Of course, not everyone is interacting with the meme in the way that I have. Some people lean into the ironic iteration, creating parodies or political satire instead of posting their own photos. Others are using the challenge as a tool for in-depth reflection or to chronicle personal hardships. I’ve even seen queer and trans folks use this trend or similar ones to stake pride in their journey and make positive statements about their growth and transitions. It’s refreshing to see trans media that isn’t a dramatized tragedy or told from a cis lens (e.g. everything that Hollywood churns out), but instead gives queer and trans people a unique opportunity to control their own narratives. Queer and trans people are reclaiming images and memories that were once painful, standing in their power, demanding more than visibility, and asserting their worth and value.
I fucking love that, and I believe it’s critical for the larger cisheteronormative society to see examples of positivity, power, and pride in queerness and trans identity. But what about those of us whose stories don’t have a clear through line of “pre-transition” to “post-transition?” Transition looks and feels different for every individual, and for some nonbinary people like myself, there isn’t a “beginning” and an “end” to transition, where the goal is to “pass” as male or female. Many trans people, including writer and activist Janet Mock, have openly criticized the concept of passing. In her 2014 memoir Redefining Realness: My Path to Womanhood, Identity, Love & So Much More, Mock argues that subscribing to the concept of passing only reinforces the dangerous idea that trans people are inherently deceitful, and that achieving cis beauty standards is the only way trans people can hope to be accepted.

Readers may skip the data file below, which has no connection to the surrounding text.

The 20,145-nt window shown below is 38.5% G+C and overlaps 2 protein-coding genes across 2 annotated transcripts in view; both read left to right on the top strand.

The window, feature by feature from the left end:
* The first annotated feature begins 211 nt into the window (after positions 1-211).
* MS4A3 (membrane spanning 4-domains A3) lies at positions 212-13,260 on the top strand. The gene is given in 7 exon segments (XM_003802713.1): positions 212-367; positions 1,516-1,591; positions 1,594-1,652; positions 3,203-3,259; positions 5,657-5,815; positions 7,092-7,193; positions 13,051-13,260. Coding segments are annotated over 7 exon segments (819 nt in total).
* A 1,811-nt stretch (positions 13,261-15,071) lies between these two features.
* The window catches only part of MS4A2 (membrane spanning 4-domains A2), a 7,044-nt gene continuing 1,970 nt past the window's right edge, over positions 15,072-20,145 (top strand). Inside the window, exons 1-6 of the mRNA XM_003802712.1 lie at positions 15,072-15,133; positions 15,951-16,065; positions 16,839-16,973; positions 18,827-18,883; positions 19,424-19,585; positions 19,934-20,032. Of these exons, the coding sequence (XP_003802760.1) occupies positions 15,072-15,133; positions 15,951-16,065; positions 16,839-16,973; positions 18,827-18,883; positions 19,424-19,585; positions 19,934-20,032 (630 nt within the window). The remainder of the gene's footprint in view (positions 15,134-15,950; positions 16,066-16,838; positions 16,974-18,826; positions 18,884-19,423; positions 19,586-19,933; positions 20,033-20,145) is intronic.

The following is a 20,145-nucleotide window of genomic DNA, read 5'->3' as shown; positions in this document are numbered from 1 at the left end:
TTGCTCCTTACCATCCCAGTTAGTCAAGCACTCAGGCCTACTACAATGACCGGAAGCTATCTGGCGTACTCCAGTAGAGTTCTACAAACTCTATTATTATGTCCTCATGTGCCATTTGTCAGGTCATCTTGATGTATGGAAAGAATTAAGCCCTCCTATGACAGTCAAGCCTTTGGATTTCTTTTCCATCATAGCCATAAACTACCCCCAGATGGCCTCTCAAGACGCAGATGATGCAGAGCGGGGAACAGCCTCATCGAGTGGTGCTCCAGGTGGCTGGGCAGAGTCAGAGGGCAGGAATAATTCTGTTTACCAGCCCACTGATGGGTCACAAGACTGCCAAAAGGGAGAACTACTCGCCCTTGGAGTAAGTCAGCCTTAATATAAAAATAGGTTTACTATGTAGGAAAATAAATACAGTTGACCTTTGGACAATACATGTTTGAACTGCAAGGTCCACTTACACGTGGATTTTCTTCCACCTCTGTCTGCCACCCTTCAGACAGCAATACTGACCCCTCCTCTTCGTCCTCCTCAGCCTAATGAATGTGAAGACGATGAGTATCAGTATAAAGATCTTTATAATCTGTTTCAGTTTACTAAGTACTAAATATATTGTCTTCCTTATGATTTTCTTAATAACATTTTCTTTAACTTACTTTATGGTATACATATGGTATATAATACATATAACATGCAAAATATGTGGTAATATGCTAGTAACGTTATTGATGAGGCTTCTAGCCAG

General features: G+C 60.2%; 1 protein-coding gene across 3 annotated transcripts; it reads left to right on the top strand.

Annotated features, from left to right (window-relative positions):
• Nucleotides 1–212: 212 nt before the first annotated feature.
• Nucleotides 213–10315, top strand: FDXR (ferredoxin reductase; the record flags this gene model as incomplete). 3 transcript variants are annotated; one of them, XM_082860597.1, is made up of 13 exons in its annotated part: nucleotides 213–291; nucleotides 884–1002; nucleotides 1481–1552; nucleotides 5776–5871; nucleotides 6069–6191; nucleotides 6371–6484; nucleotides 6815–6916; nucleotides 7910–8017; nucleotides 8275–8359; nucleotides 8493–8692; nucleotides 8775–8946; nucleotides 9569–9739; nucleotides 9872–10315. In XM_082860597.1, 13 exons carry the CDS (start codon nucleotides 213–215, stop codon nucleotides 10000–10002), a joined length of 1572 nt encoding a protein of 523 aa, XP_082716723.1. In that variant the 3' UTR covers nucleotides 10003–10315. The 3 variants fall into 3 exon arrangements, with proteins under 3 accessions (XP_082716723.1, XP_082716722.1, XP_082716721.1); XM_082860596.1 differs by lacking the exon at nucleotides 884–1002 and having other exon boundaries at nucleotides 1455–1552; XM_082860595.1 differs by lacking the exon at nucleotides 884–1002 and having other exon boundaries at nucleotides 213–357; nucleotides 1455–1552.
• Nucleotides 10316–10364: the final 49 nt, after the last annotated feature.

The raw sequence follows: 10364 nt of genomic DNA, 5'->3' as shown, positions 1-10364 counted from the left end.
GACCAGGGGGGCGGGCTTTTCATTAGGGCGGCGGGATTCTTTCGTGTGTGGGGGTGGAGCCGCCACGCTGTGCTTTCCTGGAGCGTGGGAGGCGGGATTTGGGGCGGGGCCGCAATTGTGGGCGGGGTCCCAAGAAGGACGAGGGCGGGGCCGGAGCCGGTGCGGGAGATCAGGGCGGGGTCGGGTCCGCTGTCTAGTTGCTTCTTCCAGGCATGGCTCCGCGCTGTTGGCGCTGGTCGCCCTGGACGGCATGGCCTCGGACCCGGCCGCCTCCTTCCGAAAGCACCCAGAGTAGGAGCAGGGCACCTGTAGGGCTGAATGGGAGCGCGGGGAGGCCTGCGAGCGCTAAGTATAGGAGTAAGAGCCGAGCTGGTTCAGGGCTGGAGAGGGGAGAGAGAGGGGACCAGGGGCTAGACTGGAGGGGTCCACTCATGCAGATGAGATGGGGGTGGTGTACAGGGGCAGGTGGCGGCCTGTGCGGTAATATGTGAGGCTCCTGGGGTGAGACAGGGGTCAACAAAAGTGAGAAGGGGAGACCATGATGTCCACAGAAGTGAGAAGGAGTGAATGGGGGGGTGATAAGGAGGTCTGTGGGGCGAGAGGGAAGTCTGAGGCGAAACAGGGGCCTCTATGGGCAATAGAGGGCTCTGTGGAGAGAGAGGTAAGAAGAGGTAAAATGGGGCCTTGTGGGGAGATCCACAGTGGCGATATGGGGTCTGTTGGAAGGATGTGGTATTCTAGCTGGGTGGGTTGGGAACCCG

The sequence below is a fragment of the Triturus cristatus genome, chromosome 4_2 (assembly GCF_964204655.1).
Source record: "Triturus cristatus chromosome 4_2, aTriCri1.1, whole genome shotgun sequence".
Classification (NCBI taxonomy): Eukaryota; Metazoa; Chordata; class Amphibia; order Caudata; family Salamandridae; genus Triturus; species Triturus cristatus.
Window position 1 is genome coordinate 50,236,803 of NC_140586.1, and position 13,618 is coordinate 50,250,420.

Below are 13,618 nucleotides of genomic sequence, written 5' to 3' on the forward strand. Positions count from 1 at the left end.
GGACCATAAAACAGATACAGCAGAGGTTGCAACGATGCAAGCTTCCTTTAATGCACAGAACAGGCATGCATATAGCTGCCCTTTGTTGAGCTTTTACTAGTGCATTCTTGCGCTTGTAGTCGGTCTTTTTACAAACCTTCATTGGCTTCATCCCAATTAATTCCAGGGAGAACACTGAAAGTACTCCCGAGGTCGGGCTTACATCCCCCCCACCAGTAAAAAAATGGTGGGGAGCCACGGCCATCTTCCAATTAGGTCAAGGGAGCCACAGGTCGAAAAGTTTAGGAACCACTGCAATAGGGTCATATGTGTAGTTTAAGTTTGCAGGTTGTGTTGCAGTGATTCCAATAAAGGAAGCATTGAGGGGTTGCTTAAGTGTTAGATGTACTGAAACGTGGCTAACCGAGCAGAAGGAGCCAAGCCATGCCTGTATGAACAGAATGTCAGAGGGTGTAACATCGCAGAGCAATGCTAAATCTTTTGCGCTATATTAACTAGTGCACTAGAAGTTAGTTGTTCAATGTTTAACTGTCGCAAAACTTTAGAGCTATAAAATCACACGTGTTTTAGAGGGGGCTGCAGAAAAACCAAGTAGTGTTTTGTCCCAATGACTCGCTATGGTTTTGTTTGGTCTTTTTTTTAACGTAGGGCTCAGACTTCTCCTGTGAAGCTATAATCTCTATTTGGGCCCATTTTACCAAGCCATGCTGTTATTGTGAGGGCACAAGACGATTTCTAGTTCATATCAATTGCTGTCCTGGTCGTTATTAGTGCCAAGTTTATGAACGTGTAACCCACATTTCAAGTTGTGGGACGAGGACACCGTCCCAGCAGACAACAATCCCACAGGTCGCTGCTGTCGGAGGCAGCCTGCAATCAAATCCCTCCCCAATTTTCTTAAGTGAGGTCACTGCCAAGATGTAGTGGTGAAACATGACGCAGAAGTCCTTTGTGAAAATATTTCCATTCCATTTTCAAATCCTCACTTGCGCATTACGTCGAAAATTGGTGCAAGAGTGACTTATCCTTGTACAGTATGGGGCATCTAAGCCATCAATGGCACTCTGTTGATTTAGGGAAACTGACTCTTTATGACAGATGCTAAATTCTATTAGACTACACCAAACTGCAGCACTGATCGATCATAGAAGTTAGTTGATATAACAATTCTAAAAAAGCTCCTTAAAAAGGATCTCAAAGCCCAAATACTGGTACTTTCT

I held similar concerns about the #PubertyChallenge, a 2017 viral trend where users posted sequential photos from before, during, and after puberty. Puberty is a rough and humbling time for most people, but for queer people, it can carry even more baggage than the typical ugly duckling narrative. Puberty signals a time when bodies change out of childhood and into adolescence, and eventually adulthood. Secondary sex characteristics become more pronounced and distinct with the introduction of sex hormones into the body. For many trans people, these are unwelcome changes that further push them into an incorrectly assigned gender, and strip away the relative innocence and androgyny of childhood.